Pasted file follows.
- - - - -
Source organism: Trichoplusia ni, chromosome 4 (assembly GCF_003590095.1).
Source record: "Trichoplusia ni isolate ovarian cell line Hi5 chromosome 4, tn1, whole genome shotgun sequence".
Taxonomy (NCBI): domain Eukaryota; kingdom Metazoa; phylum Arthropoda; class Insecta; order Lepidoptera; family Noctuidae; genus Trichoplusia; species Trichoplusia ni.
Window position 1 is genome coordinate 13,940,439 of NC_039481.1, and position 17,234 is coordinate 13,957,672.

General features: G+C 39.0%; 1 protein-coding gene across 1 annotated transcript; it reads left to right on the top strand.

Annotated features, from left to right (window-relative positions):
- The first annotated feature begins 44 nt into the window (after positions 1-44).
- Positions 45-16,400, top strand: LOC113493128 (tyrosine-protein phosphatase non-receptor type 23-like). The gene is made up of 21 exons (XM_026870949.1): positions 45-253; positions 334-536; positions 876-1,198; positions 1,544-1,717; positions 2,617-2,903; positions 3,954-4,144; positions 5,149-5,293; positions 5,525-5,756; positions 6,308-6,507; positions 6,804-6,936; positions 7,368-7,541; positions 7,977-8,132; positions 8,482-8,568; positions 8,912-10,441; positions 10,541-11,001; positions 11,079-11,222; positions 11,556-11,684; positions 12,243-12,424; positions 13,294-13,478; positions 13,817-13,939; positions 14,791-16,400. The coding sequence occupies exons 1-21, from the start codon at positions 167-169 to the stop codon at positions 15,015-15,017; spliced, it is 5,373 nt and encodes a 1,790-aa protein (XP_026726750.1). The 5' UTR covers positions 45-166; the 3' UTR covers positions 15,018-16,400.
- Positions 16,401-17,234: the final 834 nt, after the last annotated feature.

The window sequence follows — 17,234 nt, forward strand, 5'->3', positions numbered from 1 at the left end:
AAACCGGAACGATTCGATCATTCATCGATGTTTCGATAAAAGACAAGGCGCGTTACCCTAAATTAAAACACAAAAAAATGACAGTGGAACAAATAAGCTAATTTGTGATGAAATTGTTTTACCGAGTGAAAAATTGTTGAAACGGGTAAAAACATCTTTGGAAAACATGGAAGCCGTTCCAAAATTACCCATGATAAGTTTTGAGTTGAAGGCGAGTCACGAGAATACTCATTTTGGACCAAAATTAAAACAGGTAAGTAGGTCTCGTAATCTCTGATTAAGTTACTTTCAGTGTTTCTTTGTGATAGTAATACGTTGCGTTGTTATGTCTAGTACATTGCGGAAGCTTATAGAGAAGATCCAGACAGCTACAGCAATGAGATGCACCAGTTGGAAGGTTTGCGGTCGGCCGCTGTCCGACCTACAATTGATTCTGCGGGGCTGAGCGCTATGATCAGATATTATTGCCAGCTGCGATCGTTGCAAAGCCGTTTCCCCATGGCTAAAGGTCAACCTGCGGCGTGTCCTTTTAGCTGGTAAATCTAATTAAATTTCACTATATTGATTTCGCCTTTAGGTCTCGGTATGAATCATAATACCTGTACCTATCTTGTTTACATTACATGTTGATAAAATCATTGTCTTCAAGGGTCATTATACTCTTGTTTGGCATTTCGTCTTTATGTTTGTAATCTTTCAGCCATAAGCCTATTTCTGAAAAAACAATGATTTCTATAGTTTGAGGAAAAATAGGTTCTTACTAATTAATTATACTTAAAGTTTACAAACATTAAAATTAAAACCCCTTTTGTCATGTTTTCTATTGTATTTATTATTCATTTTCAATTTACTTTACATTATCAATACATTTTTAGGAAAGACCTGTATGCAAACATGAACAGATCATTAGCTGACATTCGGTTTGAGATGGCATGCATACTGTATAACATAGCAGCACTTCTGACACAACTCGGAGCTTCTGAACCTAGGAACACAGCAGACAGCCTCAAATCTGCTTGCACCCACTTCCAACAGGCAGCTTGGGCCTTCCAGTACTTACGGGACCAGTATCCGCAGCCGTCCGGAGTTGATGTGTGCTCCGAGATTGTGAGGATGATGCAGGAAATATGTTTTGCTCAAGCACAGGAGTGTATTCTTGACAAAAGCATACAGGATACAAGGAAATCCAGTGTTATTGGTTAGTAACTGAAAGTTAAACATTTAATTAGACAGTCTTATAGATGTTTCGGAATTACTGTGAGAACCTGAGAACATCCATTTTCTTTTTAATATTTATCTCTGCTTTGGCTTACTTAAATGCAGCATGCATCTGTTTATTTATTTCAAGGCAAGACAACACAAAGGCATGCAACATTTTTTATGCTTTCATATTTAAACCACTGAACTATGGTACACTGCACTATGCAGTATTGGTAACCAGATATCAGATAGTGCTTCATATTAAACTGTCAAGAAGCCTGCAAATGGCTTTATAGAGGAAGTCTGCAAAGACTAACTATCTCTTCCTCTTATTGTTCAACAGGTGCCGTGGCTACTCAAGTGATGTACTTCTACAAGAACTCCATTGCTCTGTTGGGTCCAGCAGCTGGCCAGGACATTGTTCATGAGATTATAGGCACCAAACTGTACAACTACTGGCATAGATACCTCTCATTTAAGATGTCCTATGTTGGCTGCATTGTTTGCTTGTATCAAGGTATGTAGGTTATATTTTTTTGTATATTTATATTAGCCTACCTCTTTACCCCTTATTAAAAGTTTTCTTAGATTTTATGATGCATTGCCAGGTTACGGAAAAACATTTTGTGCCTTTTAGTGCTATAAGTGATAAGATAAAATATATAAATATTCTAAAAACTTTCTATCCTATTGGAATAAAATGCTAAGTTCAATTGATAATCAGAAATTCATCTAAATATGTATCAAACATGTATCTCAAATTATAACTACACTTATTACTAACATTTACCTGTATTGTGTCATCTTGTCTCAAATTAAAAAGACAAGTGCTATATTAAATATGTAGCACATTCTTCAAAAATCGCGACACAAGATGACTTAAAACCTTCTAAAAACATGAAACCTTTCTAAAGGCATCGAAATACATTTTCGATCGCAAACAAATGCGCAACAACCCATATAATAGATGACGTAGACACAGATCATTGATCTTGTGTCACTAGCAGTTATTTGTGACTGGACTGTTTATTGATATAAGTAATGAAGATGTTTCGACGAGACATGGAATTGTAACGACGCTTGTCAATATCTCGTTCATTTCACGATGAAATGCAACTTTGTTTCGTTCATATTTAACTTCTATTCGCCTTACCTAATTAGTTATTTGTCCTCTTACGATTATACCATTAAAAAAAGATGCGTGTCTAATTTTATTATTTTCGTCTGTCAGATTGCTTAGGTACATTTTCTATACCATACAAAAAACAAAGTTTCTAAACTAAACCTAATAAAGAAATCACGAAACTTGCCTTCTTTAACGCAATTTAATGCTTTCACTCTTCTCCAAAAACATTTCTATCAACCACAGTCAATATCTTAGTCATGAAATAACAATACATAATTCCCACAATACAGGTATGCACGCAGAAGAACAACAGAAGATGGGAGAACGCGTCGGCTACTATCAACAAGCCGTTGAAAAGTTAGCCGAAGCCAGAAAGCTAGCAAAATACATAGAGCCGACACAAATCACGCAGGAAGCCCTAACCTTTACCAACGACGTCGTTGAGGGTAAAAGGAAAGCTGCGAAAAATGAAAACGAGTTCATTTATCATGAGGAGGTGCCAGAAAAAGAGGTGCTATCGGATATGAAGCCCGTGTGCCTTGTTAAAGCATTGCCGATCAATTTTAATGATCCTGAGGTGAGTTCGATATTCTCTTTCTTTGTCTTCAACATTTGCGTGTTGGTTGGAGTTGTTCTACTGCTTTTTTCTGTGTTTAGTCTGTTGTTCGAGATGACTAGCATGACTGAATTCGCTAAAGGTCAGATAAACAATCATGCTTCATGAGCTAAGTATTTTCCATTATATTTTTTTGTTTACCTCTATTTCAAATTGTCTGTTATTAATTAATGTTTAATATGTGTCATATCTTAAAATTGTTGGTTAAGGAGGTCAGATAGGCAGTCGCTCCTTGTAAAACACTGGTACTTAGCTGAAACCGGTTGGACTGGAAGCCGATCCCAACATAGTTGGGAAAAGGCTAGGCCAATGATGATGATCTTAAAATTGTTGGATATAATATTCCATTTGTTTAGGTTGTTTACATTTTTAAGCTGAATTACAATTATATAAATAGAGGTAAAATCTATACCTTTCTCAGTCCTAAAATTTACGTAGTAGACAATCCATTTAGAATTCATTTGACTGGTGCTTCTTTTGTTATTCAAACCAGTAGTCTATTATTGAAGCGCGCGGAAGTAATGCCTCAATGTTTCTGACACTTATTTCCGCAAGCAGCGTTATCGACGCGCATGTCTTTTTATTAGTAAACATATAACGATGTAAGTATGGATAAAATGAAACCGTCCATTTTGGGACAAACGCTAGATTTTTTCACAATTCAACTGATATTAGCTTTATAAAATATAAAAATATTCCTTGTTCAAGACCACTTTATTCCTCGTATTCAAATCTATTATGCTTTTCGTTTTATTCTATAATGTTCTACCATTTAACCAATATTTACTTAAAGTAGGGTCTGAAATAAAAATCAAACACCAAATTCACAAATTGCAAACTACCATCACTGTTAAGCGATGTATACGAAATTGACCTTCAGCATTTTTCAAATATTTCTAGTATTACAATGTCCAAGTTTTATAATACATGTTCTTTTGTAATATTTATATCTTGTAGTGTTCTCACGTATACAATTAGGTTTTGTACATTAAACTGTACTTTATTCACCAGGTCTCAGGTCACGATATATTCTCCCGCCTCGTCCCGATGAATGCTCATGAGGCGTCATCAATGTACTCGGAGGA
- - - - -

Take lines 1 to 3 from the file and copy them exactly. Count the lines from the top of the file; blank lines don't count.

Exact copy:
Source organism: Trichoplusia ni, chromosome 4 (assembly GCF_003590095.1).
Source record: "Trichoplusia ni isolate ovarian cell line Hi5 chromosome 4, tn1, whole genome shotgun sequence".
Taxonomy (NCBI): domain Eukaryota; kingdom Metazoa; phylum Arthropoda; class Insecta; order Lepidoptera; family Noctuidae; genus Trichoplusia; species Trichoplusia ni.